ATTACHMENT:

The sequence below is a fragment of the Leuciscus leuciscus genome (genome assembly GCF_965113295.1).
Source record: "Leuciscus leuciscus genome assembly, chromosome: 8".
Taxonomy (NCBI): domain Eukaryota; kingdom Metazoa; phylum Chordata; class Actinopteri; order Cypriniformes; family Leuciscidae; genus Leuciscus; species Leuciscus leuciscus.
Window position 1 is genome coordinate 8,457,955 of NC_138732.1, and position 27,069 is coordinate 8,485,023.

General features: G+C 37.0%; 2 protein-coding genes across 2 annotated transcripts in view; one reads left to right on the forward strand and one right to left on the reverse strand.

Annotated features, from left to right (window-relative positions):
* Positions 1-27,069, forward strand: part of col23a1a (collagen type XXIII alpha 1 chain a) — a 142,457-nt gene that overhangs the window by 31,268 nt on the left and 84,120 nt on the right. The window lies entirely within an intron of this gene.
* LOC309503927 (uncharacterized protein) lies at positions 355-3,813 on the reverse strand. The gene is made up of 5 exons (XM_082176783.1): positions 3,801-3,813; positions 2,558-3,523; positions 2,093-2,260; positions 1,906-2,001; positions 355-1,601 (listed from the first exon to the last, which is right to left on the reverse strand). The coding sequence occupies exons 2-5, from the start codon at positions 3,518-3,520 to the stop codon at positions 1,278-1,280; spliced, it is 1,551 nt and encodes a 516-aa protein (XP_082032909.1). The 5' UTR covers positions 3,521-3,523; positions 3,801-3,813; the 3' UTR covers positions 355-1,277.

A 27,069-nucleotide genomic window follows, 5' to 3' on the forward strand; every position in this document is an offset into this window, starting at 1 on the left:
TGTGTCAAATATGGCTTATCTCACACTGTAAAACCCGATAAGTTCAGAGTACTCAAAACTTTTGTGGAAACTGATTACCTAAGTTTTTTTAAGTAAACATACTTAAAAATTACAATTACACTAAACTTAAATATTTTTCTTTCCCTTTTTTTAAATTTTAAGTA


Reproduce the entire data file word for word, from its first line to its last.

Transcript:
The sequence below is a fragment of the Leuciscus leuciscus genome (genome assembly GCF_965113295.1).
Source record: "Leuciscus leuciscus genome assembly, chromosome: 8".
Taxonomy (NCBI): domain Eukaryota; kingdom Metazoa; phylum Chordata; class Actinopteri; order Cypriniformes; family Leuciscidae; genus Leuciscus; species Leuciscus leuciscus.
Window position 1 is genome coordinate 8,457,955 of NC_138732.1, and position 27,069 is coordinate 8,485,023.

General features: G+C 37.0%; 2 protein-coding genes across 2 annotated transcripts in view; one reads left to right on the forward strand and one right to left on the reverse strand.

Annotated features, from left to right (window-relative positions):
* Positions 1-27,069, forward strand: part of col23a1a (collagen type XXIII alpha 1 chain a) — a 142,457-nt gene that overhangs the window by 31,268 nt on the left and 84,120 nt on the right. The window lies entirely within an intron of this gene.
* LOC309503927 (uncharacterized protein) lies at positions 355-3,813 on the reverse strand. The gene is made up of 5 exons (XM_082176783.1): positions 3,801-3,813; positions 2,558-3,523; positions 2,093-2,260; positions 1,906-2,001; positions 355-1,601 (listed from the first exon to the last, which is right to left on the reverse strand). The coding sequence occupies exons 2-5, from the start codon at positions 3,518-3,520 to the stop codon at positions 1,278-1,280; spliced, it is 1,551 nt and encodes a 516-aa protein (XP_082032909.1). The 5' UTR covers positions 3,521-3,523; positions 3,801-3,813; the 3' UTR covers positions 355-1,277.

A 27,069-nucleotide genomic window follows, 5' to 3' on the forward strand; every position in this document is an offset into this window, starting at 1 on the left:
TGTGTCAAATATGGCTTATCTCACACTGTAAAACCCGATAAGTTCAGAGTACTCAAAACTTTTGTGGAAACTGATTACCTAAGTTTTTTTAAGTAAACATACTTAAAAATTACAATTACACTAAACTTAAATATTTTTCTTTCCCTTTTTTTAAATTTTAAGTA